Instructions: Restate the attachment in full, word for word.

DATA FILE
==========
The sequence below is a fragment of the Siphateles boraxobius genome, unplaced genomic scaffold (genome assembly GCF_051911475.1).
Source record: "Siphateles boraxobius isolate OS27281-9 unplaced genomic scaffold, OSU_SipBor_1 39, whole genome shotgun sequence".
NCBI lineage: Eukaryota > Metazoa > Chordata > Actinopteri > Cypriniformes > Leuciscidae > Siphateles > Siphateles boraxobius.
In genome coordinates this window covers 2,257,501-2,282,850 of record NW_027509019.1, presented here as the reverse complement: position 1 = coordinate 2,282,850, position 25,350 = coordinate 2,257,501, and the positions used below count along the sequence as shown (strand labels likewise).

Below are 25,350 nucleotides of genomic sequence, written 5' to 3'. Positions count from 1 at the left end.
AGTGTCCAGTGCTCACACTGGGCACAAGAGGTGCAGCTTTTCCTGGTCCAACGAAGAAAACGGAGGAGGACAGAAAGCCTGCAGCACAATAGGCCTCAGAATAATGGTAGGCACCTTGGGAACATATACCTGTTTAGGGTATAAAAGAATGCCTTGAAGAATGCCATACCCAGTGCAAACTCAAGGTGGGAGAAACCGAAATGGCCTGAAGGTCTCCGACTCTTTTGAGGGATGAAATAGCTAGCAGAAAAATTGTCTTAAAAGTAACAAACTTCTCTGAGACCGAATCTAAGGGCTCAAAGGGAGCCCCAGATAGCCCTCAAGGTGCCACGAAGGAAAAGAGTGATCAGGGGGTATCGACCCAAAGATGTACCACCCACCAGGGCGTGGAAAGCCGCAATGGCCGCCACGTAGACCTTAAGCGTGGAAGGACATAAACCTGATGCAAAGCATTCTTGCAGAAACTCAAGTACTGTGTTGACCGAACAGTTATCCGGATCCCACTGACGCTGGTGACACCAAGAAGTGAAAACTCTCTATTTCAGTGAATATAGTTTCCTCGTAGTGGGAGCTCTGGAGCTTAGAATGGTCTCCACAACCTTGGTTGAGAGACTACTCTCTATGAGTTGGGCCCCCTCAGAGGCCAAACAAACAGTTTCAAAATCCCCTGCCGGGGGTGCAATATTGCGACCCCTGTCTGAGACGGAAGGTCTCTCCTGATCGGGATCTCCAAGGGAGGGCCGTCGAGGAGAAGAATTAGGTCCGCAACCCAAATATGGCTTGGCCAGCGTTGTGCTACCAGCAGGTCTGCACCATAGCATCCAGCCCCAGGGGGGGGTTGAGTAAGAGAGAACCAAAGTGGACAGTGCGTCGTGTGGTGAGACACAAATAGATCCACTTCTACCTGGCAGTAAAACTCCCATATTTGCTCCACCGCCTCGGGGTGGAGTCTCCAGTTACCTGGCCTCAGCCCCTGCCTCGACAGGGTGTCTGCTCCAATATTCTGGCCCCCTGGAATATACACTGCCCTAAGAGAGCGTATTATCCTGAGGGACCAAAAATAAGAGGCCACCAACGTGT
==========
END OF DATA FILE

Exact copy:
The sequence below is a fragment of the Siphateles boraxobius genome, unplaced genomic scaffold (genome assembly GCF_051911475.1).
Source record: "Siphateles boraxobius isolate OS27281-9 unplaced genomic scaffold, OSU_SipBor_1 39, whole genome shotgun sequence".
NCBI lineage: Eukaryota > Metazoa > Chordata > Actinopteri > Cypriniformes > Leuciscidae > Siphateles > Siphateles boraxobius.
In genome coordinates this window covers 2,257,501-2,282,850 of record NW_027509019.1, presented here as the reverse complement: position 1 = coordinate 2,282,850, position 25,350 = coordinate 2,257,501, and the positions used below count along the sequence as shown (strand labels likewise).

Below are 25,350 nucleotides of genomic sequence, written 5' to 3'. Positions count from 1 at the left end.
AGTGTCCAGTGCTCACACTGGGCACAAGAGGTGCAGCTTTTCCTGGTCCAACGAAGAAAACGGAGGAGGACAGAAAGCCTGCAGCACAATAGGCCTCAGAATAATGGTAGGCACCTTGGGAACATATACCTGTTTAGGGTATAAAAGAATGCCTTGAAGAATGCCATACCCAGTGCAAACTCAAGGTGGGAGAAACCGAAATGGCCTGAAGGTCTCCGACTCTTTTGAGGGATGAAATAGCTAGCAGAAAAATTGTCTTAAAAGTAACAAACTTCTCTGAGACCGAATCTAAGGGCTCAAAGGGAGCCCCAGATAGCCCTCAAGGTGCCACGAAGGAAAAGAGTGATCAGGGGGTATCGACCCAAAGATGTACCACCCACCAGGGCGTGGAAAGCCGCAATGGCCGCCACGTAGACCTTAAGCGTGGAAGGACATAAACCTGATGCAAAGCATTCTTGCAGAAACTCAAGTACTGTGTTGACCGAACAGTTATCCGGATCCCACTGACGCTGGTGACACCAAGAAGTGAAAACTCTCTATTTCAGTGAATATAGTTTCCTCGTAGTGGGAGCTCTGGAGCTTAGAATGGTCTCCACAACCTTGGTTGAGAGACTACTCTCTATGAGTTGGGCCCCCTCAGAGGCCAAACAAACAGTTTCAAAATCCCCTGCCGGGGGTGCAATATTGCGACCCCTGTCTGAGACGGAAGGTCTCTCCTGATCGGGATCTCCAAGGGAGGGCCGTCGAGGAGAAGAATTAGGTCCGCAACCCAAATATGGCTTGGCCAGCGTTGTGCTACCAGCAGGTCTGCACCATAGCATCCAGCCCCAGGGGGGGGTTGAGTAAGAGAGAACCAAAGTGGACAGTGCGTCGTGTGGTGAGACACAAATAGATCCACTTCTACCTGGCAGTAAAACTCCCATATTTGCTCCACCGCCTCGGGGTGGAGTCTCCAGTTACCTGGCCTCAGCCCCTGCCTCGACAGGGTGTCTGCTCCAATATTCTGGCCCCCTGGAATATACACTGCCCTAAGAGAGCGTATTATCCTGAGGGACCAAAAATAAGAGGCCACCAACGTGT